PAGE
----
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Lisa Bailey
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Lisa.Bailey@fccc.edu

Diana Quattrone
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215-728-7784
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Diana.Quattrone@fccc.edu

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Radiation After Surgery Keeps High Risk Prostate Cancer at Bay According to Large, Multi-Institutional Analysis

LOS ANGELES (Oct. 2007)—An analysis of data involving more than 2,000 patients from 17 U.S. institutions demonstrates that men with high-risk prostate cancer who receive radiation therapy after a prostatectomy were less likely to have a recurrence of disease. What's more, men whose cancer persists after surgery were less likely to see the cancer spread if they receive radiation (salvage therapy). These are the conclusions of a study presented today at the American Society for Therapeutic Radiology and Oncology's 49th Annual Meeting in Los Angeles.

"Our analysis gives us a robust picture of the national experience in treating these high-risk prostate cancers," said Eric M. Horwitz, MD - Chair, Radiation Oncology; Gerald E. Hanks Chair in Radiation Oncology, clinical director of the radiation oncology department at Fox Chase Cancer Center, Philadelphia, and lead author of the study.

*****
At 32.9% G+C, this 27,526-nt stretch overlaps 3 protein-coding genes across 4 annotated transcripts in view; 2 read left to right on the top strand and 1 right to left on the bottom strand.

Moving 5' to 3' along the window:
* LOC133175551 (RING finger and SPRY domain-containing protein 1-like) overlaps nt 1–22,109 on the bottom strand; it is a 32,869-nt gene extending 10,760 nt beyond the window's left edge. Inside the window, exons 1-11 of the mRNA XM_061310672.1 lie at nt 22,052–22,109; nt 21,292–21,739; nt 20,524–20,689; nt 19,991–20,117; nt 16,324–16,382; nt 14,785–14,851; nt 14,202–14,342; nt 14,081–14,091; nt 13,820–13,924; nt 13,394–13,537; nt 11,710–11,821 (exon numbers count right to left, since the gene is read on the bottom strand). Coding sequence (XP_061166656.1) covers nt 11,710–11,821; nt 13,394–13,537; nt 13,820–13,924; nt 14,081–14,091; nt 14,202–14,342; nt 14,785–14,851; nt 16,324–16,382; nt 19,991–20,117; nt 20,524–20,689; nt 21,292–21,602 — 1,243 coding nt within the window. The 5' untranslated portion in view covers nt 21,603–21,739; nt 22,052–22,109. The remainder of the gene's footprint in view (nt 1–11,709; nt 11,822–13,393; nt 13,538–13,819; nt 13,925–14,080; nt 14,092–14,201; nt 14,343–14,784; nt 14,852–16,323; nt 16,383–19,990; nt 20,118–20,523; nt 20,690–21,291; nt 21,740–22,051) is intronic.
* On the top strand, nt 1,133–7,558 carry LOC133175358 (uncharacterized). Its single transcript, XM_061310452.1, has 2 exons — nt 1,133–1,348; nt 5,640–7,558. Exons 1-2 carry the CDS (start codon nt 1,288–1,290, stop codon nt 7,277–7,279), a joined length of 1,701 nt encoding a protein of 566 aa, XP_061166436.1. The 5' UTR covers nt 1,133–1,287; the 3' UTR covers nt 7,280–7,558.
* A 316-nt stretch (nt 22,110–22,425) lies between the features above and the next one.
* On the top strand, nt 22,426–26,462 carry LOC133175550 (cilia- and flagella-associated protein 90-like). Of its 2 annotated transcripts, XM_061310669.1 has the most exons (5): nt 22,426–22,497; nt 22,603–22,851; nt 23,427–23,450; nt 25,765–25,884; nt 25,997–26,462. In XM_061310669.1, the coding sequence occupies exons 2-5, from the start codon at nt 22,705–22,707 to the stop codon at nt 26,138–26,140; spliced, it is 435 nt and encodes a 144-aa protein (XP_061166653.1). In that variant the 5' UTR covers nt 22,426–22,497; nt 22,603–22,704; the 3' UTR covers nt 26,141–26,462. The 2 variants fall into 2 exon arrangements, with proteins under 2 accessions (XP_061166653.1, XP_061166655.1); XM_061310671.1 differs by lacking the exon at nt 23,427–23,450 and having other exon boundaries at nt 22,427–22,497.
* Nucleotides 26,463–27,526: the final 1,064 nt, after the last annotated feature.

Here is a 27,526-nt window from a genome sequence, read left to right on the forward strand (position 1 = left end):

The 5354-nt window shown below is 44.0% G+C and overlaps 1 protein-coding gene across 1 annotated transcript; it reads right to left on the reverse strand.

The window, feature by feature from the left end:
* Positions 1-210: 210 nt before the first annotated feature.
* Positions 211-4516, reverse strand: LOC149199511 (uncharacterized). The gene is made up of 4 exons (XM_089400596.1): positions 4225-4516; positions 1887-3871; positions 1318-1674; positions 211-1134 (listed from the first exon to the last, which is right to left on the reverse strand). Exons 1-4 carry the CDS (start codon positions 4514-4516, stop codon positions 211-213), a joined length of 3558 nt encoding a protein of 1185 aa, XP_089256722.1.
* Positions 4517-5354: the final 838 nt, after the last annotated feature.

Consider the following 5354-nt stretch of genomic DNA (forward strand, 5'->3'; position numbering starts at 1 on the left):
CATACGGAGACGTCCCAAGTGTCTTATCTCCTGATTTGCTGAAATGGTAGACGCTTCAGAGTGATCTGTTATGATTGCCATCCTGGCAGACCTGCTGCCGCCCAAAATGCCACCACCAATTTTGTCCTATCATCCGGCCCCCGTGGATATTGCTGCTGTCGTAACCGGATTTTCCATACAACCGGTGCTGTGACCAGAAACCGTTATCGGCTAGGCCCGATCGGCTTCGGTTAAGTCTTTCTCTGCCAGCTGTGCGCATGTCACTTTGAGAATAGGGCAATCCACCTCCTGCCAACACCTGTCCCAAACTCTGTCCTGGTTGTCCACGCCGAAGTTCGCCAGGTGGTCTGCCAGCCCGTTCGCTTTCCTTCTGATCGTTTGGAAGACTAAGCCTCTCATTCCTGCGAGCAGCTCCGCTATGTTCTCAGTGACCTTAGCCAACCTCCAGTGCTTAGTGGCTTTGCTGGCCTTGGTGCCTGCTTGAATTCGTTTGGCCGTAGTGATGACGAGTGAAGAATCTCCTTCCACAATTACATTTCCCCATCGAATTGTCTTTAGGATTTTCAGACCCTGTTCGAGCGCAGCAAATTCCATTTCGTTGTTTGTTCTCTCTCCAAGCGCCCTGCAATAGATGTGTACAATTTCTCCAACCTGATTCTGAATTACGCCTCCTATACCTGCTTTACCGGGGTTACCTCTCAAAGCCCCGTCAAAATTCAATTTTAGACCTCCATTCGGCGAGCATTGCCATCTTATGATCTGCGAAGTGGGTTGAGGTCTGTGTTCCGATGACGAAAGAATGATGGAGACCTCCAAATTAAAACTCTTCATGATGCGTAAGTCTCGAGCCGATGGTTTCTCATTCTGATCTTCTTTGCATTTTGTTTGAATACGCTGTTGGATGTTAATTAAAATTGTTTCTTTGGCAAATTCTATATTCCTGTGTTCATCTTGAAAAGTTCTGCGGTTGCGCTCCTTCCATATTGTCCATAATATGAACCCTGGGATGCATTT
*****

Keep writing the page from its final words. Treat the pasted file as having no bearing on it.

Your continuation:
For the study, data from 2,183 men who underwent radiation therapy after radical prostatectomy were available for analysis.

"This is the first time we've applied the new method of defining success to such a large sampling," explained Horwitz. "The results are even more dramatic in favor of post-operative radiation when compared to the old formula. Given our findings, I expect we'll see more men receive and benefit from radiation after prostatectomy for men with high-risk prostate cancer."


Fox Chase Cancer Center, part of the Temple University Health System, is one of the leading cancer research and treatment centers in the United States. Founded in 1904 in Philadelphia as one of the nation’s first cancer hospitals, Fox Chase was also among the first institutions to be designated a National Cancer Institute Comprehensive Cancer Center in 1974. Fox Chase researchers have won the highest awards in their fields, including two Nobel Prizes. Fox Chase physicians are also routinely recognized in national rankings, and the Center’s nursing program has received the Magnet recognition for excellence four consecutive times. Today, Fox Chase conducts a broad array of nationally competitive basic, translational, and clinical research, with special programs in cancer prevention, detection, survivorship, and community outreach.  For more information, call 1-888-FOX CHASE or (1-888-369-2427).

Media inquiries only, please contact Diana Quattrone at 215-728-7784.

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